The V8 SuperTourers series - already making the old New Zealand V8 racing scene a distant memory - could be accelerating into the international scene with a race in South Korea.

As the SuperTourers enter the final day of their inaugural season at Ruapuna today, managing director Mark Petch says there is an agreement in principle for a V8 SuperTourers race to be held next year at the new Autopia race track being built about 130km out of Seoul.

Petch was sketchy with further details but said the deal now hinges on sponsorship: "We have an agreement in principle and we are well down the path on this. It's contingent on a certain level of sponsorship but there is a will on both sides to make this happen."

Korean tyre manufacturers Hankook are a likely source of financial support - they are already suppliers to the V8 Supertourers series here - and the powerful Korean car industry is pushing hard to make motor sport a bigger feature on their sporting calendar.


The country has only two race tracks (Autopia will be the third) for a country of 50 million people and which produces burgeoning car marques like Hyundai, Kia, SsangYong and Daewoo. New Zealand, by comparison, has eight race tracks and a healthy motor sport population which helps garner interest in the commercial business of cars.

If the proposal comes off, it will be a significant feather in the cap of the SuperTourers in their debut season. In a remarkably short space of time, they have overshadowed the old MotorSport New Zealand V8 series (the two camps are still locked in a court action), tweaked the nose of the Australian V8 Supercars and have now signalled their intentions to race internationally.

If they land the Korean deal, it will be a further coup as V8 Supercars wooed the Koreans for some time before announcing instead that their series would race in Texas.

It is understood that V8 Supercars wanted US$10 million to stage one of their meetings in Korea and that the Koreans baulked at the price. The V8 SuperTourers proposal is said to cost significantly less.

The race could yet involve a new element for the V8 SuperTourers - local Korean drivers in a star car or cars to help provoke local interest, a formula which could help the series spread to other countries in the same way that V8 Supercars attempted but never really successfully carried off. Some hold high hopes for the Texan race (which adds to the annual Abu Dhabi race) even though it takes place in the home of Nascar and Indy cars.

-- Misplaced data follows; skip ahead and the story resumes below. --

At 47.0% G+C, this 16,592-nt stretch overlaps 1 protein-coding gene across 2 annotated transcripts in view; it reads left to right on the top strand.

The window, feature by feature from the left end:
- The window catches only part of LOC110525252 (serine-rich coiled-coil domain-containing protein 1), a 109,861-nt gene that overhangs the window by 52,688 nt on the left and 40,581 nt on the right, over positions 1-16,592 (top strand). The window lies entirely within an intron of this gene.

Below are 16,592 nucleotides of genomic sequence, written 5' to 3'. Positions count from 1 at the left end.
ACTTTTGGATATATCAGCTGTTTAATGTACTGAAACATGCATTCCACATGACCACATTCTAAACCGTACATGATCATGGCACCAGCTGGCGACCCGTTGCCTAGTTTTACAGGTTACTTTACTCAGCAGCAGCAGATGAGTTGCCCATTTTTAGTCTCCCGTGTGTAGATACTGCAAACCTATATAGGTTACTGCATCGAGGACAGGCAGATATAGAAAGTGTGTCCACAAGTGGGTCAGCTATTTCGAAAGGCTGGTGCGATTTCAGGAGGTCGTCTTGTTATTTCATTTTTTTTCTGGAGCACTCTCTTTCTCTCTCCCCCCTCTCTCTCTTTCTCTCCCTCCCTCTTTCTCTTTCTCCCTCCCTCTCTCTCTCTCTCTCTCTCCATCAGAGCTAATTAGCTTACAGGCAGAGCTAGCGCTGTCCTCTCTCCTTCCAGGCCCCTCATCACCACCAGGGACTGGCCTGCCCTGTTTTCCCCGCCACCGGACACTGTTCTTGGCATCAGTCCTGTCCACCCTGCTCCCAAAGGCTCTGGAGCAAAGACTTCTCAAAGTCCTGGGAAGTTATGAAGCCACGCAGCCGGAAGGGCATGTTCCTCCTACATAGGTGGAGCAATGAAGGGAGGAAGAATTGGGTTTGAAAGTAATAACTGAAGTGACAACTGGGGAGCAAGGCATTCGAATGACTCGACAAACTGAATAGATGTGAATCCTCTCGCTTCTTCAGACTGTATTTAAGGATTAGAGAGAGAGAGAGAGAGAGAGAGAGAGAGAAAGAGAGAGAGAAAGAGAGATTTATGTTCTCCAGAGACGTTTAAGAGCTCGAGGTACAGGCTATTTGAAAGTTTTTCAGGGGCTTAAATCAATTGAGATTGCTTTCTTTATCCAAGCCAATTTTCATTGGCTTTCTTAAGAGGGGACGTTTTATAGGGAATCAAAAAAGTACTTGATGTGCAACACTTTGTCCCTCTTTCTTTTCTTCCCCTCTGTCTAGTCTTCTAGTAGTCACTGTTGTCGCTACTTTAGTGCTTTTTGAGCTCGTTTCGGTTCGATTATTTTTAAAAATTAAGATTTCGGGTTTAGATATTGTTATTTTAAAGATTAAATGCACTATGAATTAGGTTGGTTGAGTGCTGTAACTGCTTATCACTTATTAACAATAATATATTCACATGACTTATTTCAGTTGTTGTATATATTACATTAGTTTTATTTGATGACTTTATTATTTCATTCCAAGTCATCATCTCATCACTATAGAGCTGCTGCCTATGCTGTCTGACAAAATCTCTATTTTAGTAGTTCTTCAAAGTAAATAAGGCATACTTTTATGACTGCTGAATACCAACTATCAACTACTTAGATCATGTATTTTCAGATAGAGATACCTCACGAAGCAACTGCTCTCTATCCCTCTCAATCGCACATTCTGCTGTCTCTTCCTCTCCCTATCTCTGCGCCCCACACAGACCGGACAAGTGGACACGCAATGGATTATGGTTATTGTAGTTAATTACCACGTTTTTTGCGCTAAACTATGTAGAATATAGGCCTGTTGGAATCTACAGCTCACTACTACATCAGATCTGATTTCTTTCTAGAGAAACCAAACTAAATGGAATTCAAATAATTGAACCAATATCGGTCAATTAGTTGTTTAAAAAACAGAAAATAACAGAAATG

The success of the Supertourers series can be seen by the fact that, on TV, it has consistently out-rated all V8 Supercars events except for the now-defunct Hamilton street race, toppled by the weight of a $40 million price tag.

Petch remarked publicly earlier this year that the Auckland Council would have done better to spend their money on the Supertourers series instead of giving $10.6 million to the Australians to race at Pukekohe - the new site of the New Zealand race. That led to V8 Supercars issuing a pronouncement that none of their drivers should drive in the Supertourers' events.

The immediate effect of that was that V8 Supercar drivers like New Zealand's Mark van Gisbergen, had to withdraw from a SuperTourers race.

However, with news that van Gisbergen is quitting V8 Supercars, an offer has gone out from Super Tourers for van Gisbergen to drive, probably for the Koba Batteries Falcon piloted by Colin Corkery and Dutch driver Jeroen Bleekemolen.

Two 175 km races will be held today. New Zealand ace Greg Murphy still has a good chance of taking the overall V8ST title as well as the endurance section of the championship, along with points leader Scott McLaughlin. However another contender, John McIntyre, is out after a crash at Ruapuna yesterday left him with a dislocated shoulder.

The 19-year-old McLaughlin had 2995 points going into today's racing ahead of McIntyre's 2840 and Murphy's 2732.